christopher lee, hammer films, Hammer Horror, jimmy sangster, peter cushing, terence fisher, The Mummy
Within the last three years of the 1950s, Hammer Films had reshaped the Universal Classic monsters canon with The Curse of Frankenstein, Dracula and The Revenge of Frankenstein, bringing into full glorious and gory colour for a then, modern audience, With it, Hammer would also unite one of celluloid history’s greatest co-stars in the horror genre in Peter Cushing and Sir Christopher Lee. Before the turn of the decade, the British production house would turn their attention to yet another Universal offering, The Mummy, and keep that winning formula of Cushing, Lee and film director Terence Fisher. Cushing played the dashing hero, and Lee subjected to the ‘monster’ character and hidden behind full make up for the last time with Hammer. It was a tortuous and gruelling affair for its two leads, and would lead Cushing to the hospital following a scene gone awry. Cushing would also become more bold in his acting choices and in cementing his character traits on screen and guiding his director in some of teh action sequences.
The familiar tale of the mummified High Priest Kharis (Lee) resurrected under the power of Mehemet Bey (George Pastell) to seek revenge for disturbing Princess Ananka’s tomb, is given the Hammer treatment. Here Cushing plays the part of John Banning, one of the doomed expedition crew. His father, Stephen (Felix Aylmer) has been driven mad and escorted to the asylum with his prophecies of the forthcoming mummy. Initially scoffed at and ridiculed, the subject takes a dark and sour turn when Stephen is killed by Kharis’ bandaged hands.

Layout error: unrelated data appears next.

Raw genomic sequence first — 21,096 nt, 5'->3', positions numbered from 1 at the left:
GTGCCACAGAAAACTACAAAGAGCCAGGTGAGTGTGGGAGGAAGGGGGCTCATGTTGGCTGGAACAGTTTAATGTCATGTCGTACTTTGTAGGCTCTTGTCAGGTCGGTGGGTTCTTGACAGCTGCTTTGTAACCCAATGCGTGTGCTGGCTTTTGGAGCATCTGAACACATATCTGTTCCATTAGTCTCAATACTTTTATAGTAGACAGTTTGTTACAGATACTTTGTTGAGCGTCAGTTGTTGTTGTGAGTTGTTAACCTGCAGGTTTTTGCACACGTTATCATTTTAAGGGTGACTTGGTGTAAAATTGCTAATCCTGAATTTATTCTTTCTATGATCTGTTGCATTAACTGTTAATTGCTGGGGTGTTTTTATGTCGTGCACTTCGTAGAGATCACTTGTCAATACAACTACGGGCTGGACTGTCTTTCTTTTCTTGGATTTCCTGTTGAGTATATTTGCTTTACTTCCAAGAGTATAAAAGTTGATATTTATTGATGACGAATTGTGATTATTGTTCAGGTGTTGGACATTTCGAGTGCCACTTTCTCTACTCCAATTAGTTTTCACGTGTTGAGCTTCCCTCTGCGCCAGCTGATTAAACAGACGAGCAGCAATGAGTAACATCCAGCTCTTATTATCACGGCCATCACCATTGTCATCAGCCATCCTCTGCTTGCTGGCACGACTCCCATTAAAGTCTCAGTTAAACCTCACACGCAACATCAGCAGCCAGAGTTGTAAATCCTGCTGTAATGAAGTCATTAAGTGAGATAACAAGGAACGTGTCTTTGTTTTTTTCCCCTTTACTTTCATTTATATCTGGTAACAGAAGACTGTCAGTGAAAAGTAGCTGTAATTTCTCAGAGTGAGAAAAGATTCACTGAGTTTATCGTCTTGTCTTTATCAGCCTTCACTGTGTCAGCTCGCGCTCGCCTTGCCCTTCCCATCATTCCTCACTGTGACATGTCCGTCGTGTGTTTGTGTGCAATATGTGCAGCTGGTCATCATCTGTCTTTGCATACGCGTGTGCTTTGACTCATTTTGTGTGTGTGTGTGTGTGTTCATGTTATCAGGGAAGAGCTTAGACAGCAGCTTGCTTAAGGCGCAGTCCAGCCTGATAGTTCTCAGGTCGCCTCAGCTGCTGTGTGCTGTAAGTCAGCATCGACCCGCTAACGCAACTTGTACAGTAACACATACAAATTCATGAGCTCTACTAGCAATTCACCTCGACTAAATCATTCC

Kharis would also be moved by his lost love, Ananka, whose appearance is uncannily similar to John Banning’s wife, (Yvonne Furneaux) and thus brings about our damsel in distress theme.
Jimmy Sangster would once again herald the screenplay writing duties, fusing Universal’s The Mummy; The Mummy’s Tomb; and The Mummy’s Ghost to puff out his take on the story for Hammer.
Upon its cinematic release, the name Hammer was starting to cause quite a stir among moviegoers, and The Mummy became a big success for the company. It even surpassed its successors in the box office and in some ways is a more solid feature in its narrative, and effects. Despite the climatic ending where Kharis played by go to stuntman Eddie Powell sinking into the depths of the quagmire, the British Film company was rising to new heights. And it was all in the name of horror.
- Saul Muerte.